Jan. 6, executive privilege, and the rule of law

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The Jan. 6 insurrection in Washington, D.C., leaving five dead and more than 140 injured, was an attack not only on a building, but on the United States. It was an assault on American democracy, a rejection of the rule of law, when its perpetrators attempted to halt the final electoral count of the 2020 presidential election.

Some observers argue that President Trump’s supporters stormed the Capitol at his behest, and now a bipartisan congressional select committee is investigating how the event was planned, who was involved, and whether new legislation should be enacted to forestall a future attack.

Select committee members need to hear testimony and review documents preceding the event to properly do their work. They have asked several former Trump administration officials to supply information about what they knew before and during the attack. They have requested presidential material from the National Archives to learn whether and how the former president played a role in provoking the attack that was designed to keep him in office.

Courts have made clear that congressional committees may obtain information if it furthers a legislative purpose. A nation like ours, based on the rule of law, requires its legislative branch to fulfill its duty for the good of all so, as in this case, it never happens again.

Trump and former administration officials have stonewalled, declining to supply needed evidence of their role in the insurrection by claiming “executive privilege.” This principle appears nowhere in the Constitution or in law. It is a matter of practice that allows presidents to receive confidential information and advice as they contemplate policy decisions.

But no policy was contemplated on Jan. 6. The goal was to overturn the rule of law, and an election that more than 60 judges and many state officials found to be fair and honest.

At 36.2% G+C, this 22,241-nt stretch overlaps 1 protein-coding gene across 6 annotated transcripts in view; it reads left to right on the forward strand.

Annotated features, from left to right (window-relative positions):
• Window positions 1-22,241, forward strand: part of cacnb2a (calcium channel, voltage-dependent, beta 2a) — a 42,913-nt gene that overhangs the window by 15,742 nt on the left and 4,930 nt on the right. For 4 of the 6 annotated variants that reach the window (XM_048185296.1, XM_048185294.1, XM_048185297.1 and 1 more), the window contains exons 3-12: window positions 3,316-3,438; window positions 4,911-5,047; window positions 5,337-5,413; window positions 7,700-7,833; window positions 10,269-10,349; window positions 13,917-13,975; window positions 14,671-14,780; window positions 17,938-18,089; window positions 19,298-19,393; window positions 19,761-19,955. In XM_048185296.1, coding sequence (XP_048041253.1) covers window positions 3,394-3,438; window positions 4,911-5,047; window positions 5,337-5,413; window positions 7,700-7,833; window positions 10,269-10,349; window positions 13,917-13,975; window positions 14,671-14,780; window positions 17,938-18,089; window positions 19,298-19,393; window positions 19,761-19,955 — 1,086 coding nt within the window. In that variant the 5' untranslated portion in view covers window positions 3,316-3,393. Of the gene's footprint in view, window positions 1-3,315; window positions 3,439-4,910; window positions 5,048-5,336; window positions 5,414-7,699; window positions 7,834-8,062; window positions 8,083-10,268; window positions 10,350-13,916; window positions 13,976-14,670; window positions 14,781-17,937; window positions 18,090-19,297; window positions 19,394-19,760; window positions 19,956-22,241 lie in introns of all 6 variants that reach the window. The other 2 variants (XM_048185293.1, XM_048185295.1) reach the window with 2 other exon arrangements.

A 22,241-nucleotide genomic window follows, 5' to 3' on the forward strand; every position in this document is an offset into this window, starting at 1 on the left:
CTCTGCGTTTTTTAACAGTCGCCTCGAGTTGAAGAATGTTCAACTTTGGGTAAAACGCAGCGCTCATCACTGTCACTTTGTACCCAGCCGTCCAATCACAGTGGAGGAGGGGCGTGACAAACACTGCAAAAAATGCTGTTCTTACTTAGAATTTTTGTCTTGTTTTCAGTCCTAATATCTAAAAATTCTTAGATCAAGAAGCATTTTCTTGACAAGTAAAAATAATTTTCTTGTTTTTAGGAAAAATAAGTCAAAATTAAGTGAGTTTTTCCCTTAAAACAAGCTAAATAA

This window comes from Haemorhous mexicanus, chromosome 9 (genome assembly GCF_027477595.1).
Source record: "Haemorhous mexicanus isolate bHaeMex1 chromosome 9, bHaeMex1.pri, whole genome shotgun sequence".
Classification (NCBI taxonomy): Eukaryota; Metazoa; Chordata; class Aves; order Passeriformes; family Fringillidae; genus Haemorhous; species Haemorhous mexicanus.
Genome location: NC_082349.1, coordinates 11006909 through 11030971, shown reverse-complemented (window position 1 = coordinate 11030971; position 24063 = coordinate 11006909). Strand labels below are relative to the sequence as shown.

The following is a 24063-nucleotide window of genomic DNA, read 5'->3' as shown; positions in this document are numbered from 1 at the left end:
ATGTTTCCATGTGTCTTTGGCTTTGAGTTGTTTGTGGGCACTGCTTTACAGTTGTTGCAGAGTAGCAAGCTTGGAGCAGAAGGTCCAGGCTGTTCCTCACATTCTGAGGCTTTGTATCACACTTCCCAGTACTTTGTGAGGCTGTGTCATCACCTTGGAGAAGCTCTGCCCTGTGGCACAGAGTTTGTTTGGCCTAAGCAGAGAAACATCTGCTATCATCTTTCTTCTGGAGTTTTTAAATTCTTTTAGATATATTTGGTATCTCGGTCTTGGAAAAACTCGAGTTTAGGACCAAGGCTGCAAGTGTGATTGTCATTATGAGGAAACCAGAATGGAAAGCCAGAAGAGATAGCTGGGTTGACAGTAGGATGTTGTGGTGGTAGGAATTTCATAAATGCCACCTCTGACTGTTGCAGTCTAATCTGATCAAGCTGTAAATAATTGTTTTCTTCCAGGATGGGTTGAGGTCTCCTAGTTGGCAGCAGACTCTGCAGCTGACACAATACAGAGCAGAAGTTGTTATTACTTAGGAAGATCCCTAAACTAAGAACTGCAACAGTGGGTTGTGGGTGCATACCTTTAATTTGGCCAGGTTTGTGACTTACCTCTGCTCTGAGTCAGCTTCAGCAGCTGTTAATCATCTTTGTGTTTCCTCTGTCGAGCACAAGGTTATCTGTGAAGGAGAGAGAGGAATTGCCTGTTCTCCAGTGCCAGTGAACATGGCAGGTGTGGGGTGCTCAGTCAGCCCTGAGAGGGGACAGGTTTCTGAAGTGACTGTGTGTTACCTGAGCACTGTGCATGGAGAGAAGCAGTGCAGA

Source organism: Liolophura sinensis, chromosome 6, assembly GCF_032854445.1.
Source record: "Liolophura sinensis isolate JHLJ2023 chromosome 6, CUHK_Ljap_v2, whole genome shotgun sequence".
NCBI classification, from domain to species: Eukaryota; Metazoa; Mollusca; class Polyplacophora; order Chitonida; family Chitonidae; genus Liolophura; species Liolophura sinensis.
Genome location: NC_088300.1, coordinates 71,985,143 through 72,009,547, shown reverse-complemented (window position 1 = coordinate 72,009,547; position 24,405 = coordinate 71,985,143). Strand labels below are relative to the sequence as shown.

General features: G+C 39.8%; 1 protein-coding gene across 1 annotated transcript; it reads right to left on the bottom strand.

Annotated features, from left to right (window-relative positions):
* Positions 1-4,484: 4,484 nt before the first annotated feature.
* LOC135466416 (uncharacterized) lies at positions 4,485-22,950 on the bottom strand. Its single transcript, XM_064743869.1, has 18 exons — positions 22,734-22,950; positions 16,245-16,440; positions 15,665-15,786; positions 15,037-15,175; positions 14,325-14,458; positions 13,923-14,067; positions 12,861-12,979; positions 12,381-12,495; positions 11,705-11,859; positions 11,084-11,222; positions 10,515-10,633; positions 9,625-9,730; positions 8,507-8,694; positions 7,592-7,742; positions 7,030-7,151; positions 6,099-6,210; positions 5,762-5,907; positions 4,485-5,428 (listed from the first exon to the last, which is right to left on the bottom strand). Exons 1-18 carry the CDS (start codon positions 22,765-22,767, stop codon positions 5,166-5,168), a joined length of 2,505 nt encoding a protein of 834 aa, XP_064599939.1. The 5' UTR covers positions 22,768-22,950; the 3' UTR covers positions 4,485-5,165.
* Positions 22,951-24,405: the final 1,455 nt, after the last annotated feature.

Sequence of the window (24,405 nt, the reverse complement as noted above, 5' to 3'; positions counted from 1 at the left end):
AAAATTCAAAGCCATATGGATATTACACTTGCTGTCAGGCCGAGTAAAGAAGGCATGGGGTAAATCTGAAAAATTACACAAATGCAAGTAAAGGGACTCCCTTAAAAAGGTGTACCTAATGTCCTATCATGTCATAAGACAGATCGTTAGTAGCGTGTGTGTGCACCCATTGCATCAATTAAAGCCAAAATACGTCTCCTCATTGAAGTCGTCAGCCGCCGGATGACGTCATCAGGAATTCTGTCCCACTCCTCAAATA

While the Supreme Court has recognized executive privilege, the justices have noted that it is neither absolute nor unqualified. The select committee argues that executive privilege does not cover individuals potentially involved in the planning and provoking of the Jan. 6 assault, especially because many were no longer in the administration. The committee has issued subpoenas to at least 20 former members of the Trump administration, demanding they come forward with testimony and documents. Trump himself may soon be on the list.

Congress, like the courts, possesses subpoena power, meaning those who refuse are under penalty of the rule of law. A grand jury indicted one former Trump advisor, Steve Bannon, of criminal contempt for ignoring a subpoena requiring him to appear. He faces felony charges that may lead to imprisonment and/or a hefty fine. Others who refuse to appear, including Trump’s former chief of staff, Mark Meadows, may also face prosecution and imprisonment.

The requested information is important in light of a Zogby poll undertaken several weeks after the Capitol riot that concluded 46 percent of those responding believed that the U.S. might be on the verge of a civil war. The respondents included Republicans, Democrats, and independents.

Neoconservative Robert Kagan darkly argued in the Washington Post that we are “already in a constitutional crisis.” We may experience “a reasonable chance over the next three to four years of incidents of mass violence, a breakdown of federal authority, and the division of the country into warring red and blue enclaves.”

A September CNN poll found that 78 percent of Republicans do not believe Joe Biden was elected president, and 54 percent “believe there is solid evidence of that, despite the fact that no such evidence exists. That view is also deeply connected to support for Trump.”

Does this forecast a further breakdown of the rule of law? I used to argue in class that with the glaring exception of the Civil War, Americans are not a revolutionary people. Americans do not change their government through violence and bloodshed. Yet, increasingly, pockets of our fellow citizens decline to accept the integrity of the vote, the outcome of elections, and the peaceful transfer of power as the underpinnings of change.

Does this presage the demise of the American republic, as some have predicted? No, we don’t face a civil war. The one lasting from 1860 to 1865 was a sectional conflict between North and South over the abolition of slavery. Today’s extremism permeates every state, and does not match the circumstances of the 19th century. Our republic will prevail, but if and only if we still believe in the rule of law.

 

Jack Fruchtman, who lives in Aquinnah, is updating his history of the U.S. Constitution.

14 COMMENTS